12/15/2015 1:21:57 PM
Dear brothers and sisters in Christ,
As we come to the end of another year and turn the page on new calendars we come also to a time of reflection and anticipation. This reflection and anticipation leads often to the writing of resolutions: proposals for a new start in life as well as a new start on a calendar.
In these days after Christmas I have read a little in a couple of old books (that is, books written when I was a child!). One is The Christian Century Reader, a collection of articles from the first half of the twentieth century, ending in 1961. The Christian Century is a magazine dating from the early 20th century reflective of the politically liberal wing of Protestantism which emphasized a social gospel. While not always agreeing with their views, it does lift up the important role Christian faith played in the life of our nation and world, a role often ignored in the rewriting of history. (Among the topics, for example, are selections which lift up the importance of the church in the civil rights movement.) As to why this came to mind with regard to resolutions, it is a reminder of the important responsibility of the Christian in the world; the degree to which we are called and have the ability to change things for the better. One strength of many of the writings was their reminding the Christian( and the church) to live lives of compassion, service, and reconciliation.
It is also interesting to see the change in perspective on some issues. In 1937 the great historian Arnold Toynbee wrote about the contrast between what he called the modern pagan movements (fascism and communism) and Christianity. One of his points about their success was their demand for commitment and sacrifice on the part of their people, in contrast to the absence of that expectation in modern Christianity. He wrote of them as modern expressions of an ancient idolatry - that is, the worship of the creature rather than the creator. Later writers would be much more sympathetic to the communists and reflect the better red than dead viewpoint of the 1960s. Of interest also, given the current economic crisis, are writings reflecting the suffering and concerns of the depression era.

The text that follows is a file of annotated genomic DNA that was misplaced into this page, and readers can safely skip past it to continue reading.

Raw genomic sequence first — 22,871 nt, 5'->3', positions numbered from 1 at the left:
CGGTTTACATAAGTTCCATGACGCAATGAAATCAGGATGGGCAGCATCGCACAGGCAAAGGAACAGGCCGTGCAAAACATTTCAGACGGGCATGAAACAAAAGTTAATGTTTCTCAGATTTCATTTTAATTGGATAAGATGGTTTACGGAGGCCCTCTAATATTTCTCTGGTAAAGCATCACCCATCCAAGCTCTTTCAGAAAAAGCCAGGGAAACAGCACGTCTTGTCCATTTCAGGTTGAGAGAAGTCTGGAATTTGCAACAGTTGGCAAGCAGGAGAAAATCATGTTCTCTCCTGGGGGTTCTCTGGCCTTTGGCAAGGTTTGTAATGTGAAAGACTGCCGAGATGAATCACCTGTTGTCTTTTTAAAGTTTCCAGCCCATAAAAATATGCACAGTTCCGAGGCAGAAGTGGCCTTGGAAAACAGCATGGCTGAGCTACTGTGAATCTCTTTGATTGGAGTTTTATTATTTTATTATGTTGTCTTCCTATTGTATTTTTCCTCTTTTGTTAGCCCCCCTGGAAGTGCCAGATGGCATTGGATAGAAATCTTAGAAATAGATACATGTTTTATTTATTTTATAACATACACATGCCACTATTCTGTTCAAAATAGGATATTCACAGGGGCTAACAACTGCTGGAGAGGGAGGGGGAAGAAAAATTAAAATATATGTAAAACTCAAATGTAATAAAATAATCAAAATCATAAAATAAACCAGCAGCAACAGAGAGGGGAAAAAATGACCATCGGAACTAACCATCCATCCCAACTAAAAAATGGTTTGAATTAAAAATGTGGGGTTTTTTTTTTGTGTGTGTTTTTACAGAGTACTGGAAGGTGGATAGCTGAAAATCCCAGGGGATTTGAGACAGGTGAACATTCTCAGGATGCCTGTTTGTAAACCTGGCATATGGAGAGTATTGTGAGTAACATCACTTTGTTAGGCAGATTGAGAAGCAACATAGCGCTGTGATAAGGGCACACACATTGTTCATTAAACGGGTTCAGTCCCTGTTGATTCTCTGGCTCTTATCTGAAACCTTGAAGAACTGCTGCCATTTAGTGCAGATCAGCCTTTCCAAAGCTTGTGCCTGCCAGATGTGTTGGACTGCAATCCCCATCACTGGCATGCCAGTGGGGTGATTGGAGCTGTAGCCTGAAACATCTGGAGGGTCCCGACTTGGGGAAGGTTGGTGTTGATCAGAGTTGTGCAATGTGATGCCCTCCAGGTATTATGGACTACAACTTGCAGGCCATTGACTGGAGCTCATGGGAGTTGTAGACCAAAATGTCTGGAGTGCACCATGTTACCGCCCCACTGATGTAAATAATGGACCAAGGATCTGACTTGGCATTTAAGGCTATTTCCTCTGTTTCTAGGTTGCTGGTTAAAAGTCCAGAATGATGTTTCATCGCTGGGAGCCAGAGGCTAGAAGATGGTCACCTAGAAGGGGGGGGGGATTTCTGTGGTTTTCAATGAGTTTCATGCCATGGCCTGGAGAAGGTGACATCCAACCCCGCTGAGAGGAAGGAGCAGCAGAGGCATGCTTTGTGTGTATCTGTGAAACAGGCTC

The other book which I read in from time to time is A Diary of Readings by John Baillie. It is a companion to his earlier Diary of Private Prayer. There are a year's worth of daily readings from a variety of writers both ancient and modern who represent a broad spectrum of Christian thought and practice. Day one is by a Baron Freiedrich Von Hhgel and focuses on a daily quarter of an hour during which he reads to feed his soul. That time is spent without judgement or analysis but openly and receptively. He thinks about 15 minutes is all one can do before it turns into ordinary reading. One may want to do it more than once a day, he says, but only that long at a time. It is interesting to note that most of the Bibles that are published in sections for daily reading are based on about 15 minutes. If one spends fifteen minutes reading and at least an equal time in prayer it provides a good basis for the day.